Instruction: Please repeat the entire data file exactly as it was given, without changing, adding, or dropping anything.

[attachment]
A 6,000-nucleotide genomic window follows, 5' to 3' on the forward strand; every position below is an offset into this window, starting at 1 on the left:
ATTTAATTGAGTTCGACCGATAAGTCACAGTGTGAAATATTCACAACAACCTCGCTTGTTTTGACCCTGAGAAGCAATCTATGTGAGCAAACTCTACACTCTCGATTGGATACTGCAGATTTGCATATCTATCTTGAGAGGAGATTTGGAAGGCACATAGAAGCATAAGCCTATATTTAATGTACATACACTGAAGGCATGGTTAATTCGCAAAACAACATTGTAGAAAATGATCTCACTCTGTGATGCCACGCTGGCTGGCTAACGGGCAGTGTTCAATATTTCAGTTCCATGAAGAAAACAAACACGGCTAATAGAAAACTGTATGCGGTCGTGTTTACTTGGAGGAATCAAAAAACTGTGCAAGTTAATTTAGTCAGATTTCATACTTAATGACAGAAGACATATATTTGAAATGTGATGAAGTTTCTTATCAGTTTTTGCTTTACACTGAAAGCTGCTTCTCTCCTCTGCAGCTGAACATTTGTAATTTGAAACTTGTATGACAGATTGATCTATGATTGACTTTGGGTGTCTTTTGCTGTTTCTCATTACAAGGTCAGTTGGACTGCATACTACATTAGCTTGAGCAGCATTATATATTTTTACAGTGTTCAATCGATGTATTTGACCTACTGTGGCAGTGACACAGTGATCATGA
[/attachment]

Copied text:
A 6,000-nucleotide genomic window follows, 5' to 3' on the forward strand; every position below is an offset into this window, starting at 1 on the left:
ATTTAATTGAGTTCGACCGATAAGTCACAGTGTGAAATATTCACAACAACCTCGCTTGTTTTGACCCTGAGAAGCAATCTATGTGAGCAAACTCTACACTCTCGATTGGATACTGCAGATTTGCATATCTATCTTGAGAGGAGATTTGGAAGGCACATAGAAGCATAAGCCTATATTTAATGTACATACACTGAAGGCATGGTTAATTCGCAAAACAACATTGTAGAAAATGATCTCACTCTGTGATGCCACGCTGGCTGGCTAACGGGCAGTGTTCAATATTTCAGTTCCATGAAGAAAACAAACACGGCTAATAGAAAACTGTATGCGGTCGTGTTTACTTGGAGGAATCAAAAAACTGTGCAAGTTAATTTAGTCAGATTTCATACTTAATGACAGAAGACATATATTTGAAATGTGATGAAGTTTCTTATCAGTTTTTGCTTTACACTGAAAGCTGCTTCTCTCCTCTGCAGCTGAACATTTGTAATTTGAAACTTGTATGACAGATTGATCTATGATTGACTTTGGGTGTCTTTTGCTGTTTCTCATTACAAGGTCAGTTGGACTGCATACTACATTAGCTTGAGCAGCATTATATATTTTTACAGTGTTCAATCGATGTATTTGACCTACTGTGGCAGTGACACAGTGATCATGA